Cabinet Office creates a one-stop shop for grant seekers
This April, the Cabinet Office launched a pilot with the objective of modernising and streamlining the process by which voluntary, community and social enterprise (VCSE) organisations and small and medium-sized enterprises (SMEs) across the UK find and apply for government funding.
The Grants Application Programme (GAP), as the pilot is called, is designed to be a one-stop shop that will allow grant seekers to find all the information they need about making government funding applications in a single, easy-to-navigate online platform.
Lucia Webster, Deputy Director of Digital Delivery at the Government Grants Management Function, the Cabinet Office unit responsible for GAP, told Government Transformation how her team is ensuring that the service will be accessible to all users.
A one-stop shop to be used across government
Baseline research carried out by the GAP team found that an organisation spends an average of 54 hours looking for grants. An issue for many of these organisations is that they lack the time or resources to do the pre-application research. In many cases, it is not even clear which government department they should be approaching for funding. The GAP pilot aims to put an end to this.
“One of the benefits of GAP for applicants is that they don’t have to spend hours or days looking for grants because everything is in one place,” says Webster. “We’re trying to make the process easier for these organisations by providing clearer information on eligibility criteria up front so that people don’t go through the time and expense of applying for the wrong things.”
Webster and her team are working closely with colleagues across government departments in the development of GAP and is being funded by HM Treasury’s Shared Outcomes Fund - a budget for pilot projects that explore innovative ways of working across the public sector.
“We are talking to chief technical officers from across government about how this can be an example of a repeatable solution across government,” Webster adds. “There's no point in building a one-stop shop if there are 20 other one-stop shops. We are working really hard on proving that this proof of concept should be the one place to go to.”
One of the obstacles that Webster’s team is currently tackling is the lack of quality and consistent data. Webster says there isn't a consistent data source across all grants offered by different government agencies.
“It’s really important to have good data for informing policy to make sure that grant money is producing the right outcomes and going to the right places,” she adds. “That’s another benefit that we see from GAP - data will be used to inform policy to make sure that money is well spent. But also, we've had a lot of feedback from applicants that want to use that data themselves to prove that the money is being distributed fairly as well.”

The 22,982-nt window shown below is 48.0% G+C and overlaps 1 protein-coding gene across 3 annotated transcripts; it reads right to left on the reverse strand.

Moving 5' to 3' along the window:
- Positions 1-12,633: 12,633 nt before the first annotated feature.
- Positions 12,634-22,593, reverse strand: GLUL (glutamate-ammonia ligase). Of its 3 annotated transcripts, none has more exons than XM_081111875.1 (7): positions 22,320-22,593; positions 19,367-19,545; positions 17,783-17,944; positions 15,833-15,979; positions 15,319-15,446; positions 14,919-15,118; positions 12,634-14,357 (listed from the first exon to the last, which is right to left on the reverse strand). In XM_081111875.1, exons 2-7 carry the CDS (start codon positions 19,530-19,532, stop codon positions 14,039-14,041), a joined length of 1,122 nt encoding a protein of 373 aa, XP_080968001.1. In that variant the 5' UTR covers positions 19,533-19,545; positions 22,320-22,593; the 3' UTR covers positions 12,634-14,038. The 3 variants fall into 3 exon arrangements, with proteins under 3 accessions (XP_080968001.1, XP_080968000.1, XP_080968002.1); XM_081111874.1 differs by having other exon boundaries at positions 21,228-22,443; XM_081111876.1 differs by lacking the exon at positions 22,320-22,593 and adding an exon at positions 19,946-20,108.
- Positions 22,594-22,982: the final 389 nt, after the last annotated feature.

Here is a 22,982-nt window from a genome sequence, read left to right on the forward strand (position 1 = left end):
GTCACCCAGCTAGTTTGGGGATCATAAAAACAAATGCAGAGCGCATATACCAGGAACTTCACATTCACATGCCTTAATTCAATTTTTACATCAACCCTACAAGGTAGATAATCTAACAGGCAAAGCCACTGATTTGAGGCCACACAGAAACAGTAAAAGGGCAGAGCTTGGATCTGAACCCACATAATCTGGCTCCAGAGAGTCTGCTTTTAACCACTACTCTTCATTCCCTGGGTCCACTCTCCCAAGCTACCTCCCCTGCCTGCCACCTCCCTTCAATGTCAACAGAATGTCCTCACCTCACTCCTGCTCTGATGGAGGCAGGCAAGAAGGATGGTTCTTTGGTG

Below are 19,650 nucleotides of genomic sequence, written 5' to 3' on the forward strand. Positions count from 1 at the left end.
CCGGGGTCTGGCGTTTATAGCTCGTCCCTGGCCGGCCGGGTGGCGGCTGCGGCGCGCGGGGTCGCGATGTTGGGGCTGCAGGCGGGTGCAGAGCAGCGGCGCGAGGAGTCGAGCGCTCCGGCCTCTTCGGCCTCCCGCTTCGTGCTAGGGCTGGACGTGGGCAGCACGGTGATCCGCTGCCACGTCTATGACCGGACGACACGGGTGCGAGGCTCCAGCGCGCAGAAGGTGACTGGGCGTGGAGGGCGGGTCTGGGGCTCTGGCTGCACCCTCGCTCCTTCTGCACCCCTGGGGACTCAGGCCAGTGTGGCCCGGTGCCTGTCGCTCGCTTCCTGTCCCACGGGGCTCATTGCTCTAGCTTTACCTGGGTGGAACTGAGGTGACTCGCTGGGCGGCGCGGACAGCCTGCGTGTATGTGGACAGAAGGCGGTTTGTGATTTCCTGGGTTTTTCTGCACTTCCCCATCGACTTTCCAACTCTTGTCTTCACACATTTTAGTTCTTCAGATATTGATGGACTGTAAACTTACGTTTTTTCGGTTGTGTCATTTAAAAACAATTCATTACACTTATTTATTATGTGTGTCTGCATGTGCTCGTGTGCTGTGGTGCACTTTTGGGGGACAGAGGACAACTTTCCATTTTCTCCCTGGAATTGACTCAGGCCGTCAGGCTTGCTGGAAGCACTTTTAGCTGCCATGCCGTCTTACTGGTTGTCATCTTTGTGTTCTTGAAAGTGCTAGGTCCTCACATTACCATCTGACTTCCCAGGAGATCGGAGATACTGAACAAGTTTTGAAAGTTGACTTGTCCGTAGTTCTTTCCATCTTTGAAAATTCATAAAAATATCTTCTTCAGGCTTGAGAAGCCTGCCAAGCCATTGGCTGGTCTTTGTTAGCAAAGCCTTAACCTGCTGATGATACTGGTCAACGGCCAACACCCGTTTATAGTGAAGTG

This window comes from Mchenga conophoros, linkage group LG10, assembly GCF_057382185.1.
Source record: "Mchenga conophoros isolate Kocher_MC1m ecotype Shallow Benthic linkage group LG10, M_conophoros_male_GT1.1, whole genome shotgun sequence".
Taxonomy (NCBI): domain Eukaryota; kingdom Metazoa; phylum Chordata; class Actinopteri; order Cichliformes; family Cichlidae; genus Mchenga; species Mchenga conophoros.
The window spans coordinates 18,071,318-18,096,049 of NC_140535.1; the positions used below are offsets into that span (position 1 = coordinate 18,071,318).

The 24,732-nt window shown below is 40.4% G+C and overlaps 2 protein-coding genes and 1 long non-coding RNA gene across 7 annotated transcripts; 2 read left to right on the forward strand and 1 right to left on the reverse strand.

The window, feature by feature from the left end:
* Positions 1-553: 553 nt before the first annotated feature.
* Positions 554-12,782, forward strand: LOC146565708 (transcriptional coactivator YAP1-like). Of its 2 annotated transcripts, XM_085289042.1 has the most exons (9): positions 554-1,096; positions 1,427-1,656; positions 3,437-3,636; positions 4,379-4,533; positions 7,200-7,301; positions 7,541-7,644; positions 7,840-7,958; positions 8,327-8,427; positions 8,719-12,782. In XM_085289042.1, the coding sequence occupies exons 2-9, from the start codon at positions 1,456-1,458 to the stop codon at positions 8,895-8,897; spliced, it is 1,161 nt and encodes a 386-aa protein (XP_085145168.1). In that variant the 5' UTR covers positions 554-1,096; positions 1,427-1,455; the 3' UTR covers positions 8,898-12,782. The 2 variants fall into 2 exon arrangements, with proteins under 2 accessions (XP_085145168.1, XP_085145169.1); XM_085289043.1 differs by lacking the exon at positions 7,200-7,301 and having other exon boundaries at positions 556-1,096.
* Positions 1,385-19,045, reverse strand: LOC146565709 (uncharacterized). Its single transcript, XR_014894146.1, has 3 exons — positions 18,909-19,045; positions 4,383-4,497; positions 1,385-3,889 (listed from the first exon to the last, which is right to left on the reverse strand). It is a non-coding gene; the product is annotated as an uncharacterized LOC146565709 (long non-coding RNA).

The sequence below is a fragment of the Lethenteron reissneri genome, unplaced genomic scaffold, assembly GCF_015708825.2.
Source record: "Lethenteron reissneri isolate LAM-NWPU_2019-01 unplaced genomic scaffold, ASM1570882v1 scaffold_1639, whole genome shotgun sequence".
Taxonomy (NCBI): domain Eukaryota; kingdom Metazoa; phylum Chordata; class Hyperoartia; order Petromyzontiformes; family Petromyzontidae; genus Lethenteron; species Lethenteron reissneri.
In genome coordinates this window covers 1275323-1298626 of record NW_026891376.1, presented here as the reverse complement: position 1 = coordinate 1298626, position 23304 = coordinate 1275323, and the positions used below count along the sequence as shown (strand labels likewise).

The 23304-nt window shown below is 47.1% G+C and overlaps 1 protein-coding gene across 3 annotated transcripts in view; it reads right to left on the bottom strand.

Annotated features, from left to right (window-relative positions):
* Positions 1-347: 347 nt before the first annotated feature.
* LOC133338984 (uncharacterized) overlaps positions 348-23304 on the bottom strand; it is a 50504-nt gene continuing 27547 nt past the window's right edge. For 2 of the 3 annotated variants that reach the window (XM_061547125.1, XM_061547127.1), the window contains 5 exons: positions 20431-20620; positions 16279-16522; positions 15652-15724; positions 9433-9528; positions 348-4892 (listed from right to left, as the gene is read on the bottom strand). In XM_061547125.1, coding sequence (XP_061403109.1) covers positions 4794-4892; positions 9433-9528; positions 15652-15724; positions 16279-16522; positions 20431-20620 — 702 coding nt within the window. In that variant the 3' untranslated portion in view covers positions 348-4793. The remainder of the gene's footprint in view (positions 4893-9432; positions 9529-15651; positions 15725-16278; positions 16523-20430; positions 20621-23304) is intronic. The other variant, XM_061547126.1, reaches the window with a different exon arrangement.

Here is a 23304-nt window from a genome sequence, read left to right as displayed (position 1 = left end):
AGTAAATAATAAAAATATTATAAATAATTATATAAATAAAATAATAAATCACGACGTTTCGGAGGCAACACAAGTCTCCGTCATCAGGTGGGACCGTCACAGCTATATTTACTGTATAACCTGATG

Ensuring full accessibility through continuous engagement with users
Key to the success of GAP is ensuring that the service is used by the people it is made for. That requires full accessibility and ease of use. To achieve this, the team is co-creating the pilot with users to ensure that the UX meets their needs and expectations. They have also created channels where stakeholders can share their feedback and suggestions.
At the beginning of the project, the Government Grants Management Function established a grants community of interest, seeking volunteers for the GAP user research panel. Webster was expecting a few dozen people to come forward, but instead, her team received over 600 responses in the community of interest and over 500 in the user research panel.
All government services must follow basic accessibility requirements, including meeting a minimum level AA of the Web Content Accessibility Guidelines (WCAG 2.1) and including an accessibility statement explaining how accessible the service is. Webster says that her team wanted to go further and chose to do an external accessibility audit to ensure that GAP meets the highest possible accessibility standards.
“We’ve engaged with the Disability Unit at the Cabinet Office and they have given us useful feedback on the service,” she adds. “They’ll be involved throughout the development and that’s really helpful.”
The team has also circulated a digital inclusion survey by email to understand the reach of the service. But Webster acknowledges the limitations of this approach as those users who do not have access to digital might be missing out on this, so the survey encourages colleagues to collect feedback on their behalf.
Webster says that they are in continuous engagement with internal and external stakeholders via meetings throughout the development of the pilot, which will run until March 2023.
Her colleagues have also set up a dedicated mailbox where people can share their feedback and ask questions about the service, which she says is “extremely busy”. Sometimes people send enquiries about grants, but since that is outside of the scope of the pilot, Webster’s team redirect those emails to the appropriate department.
“We've got such a rich user base that is being very proactive and generous with their time,” Webster says. “Such engagement reflects that is something people want. I think that's helping us to build something that will meet people's needs.”